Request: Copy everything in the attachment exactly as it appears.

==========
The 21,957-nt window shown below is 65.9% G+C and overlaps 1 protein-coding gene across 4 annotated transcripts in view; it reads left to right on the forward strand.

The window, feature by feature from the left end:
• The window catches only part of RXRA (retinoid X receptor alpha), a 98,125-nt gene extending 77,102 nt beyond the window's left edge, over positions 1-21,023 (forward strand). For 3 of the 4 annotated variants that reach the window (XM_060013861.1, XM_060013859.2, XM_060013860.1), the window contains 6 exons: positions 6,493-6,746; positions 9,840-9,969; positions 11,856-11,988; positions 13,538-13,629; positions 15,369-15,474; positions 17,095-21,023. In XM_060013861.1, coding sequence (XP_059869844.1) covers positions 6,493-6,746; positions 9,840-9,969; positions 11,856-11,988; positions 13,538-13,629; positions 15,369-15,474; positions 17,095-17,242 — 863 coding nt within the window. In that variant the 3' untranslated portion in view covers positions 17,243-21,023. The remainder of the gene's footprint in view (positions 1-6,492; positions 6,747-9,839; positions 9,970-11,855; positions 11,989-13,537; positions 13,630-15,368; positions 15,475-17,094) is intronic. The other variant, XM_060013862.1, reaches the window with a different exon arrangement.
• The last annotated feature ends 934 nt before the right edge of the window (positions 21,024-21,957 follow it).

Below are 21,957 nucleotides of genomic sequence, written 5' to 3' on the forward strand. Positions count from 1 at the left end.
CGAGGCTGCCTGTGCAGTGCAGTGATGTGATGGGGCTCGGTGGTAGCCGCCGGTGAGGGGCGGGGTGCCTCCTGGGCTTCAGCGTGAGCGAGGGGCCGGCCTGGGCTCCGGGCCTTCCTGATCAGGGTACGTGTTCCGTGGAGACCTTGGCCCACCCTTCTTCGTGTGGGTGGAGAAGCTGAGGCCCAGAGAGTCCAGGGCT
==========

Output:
The 21,957-nt window shown below is 65.9% G+C and overlaps 1 protein-coding gene across 4 annotated transcripts in view; it reads left to right on the forward strand.

The window, feature by feature from the left end:
• The window catches only part of RXRA (retinoid X receptor alpha), a 98,125-nt gene extending 77,102 nt beyond the window's left edge, over positions 1-21,023 (forward strand). For 3 of the 4 annotated variants that reach the window (XM_060013861.1, XM_060013859.2, XM_060013860.1), the window contains 6 exons: positions 6,493-6,746; positions 9,840-9,969; positions 11,856-11,988; positions 13,538-13,629; positions 15,369-15,474; positions 17,095-21,023. In XM_060013861.1, coding sequence (XP_059869844.1) covers positions 6,493-6,746; positions 9,840-9,969; positions 11,856-11,988; positions 13,538-13,629; positions 15,369-15,474; positions 17,095-17,242 — 863 coding nt within the window. In that variant the 3' untranslated portion in view covers positions 17,243-21,023. The remainder of the gene's footprint in view (positions 1-6,492; positions 6,747-9,839; positions 9,970-11,855; positions 11,989-13,537; positions 13,630-15,368; positions 15,475-17,094) is intronic. The other variant, XM_060013862.1, reaches the window with a different exon arrangement.
• The last annotated feature ends 934 nt before the right edge of the window (positions 21,024-21,957 follow it).

Below are 21,957 nucleotides of genomic sequence, written 5' to 3' on the forward strand. Positions count from 1 at the left end.
CGAGGCTGCCTGTGCAGTGCAGTGATGTGATGGGGCTCGGTGGTAGCCGCCGGTGAGGGGCGGGGTGCCTCCTGGGCTTCAGCGTGAGCGAGGGGCCGGCCTGGGCTCCGGGCCTTCCTGATCAGGGTACGTGTTCCGTGGAGACCTTGGCCCACCCTTCTTCGTGTGGGTGGAGAAGCTGAGGCCCAGAGAGTCCAGGGCT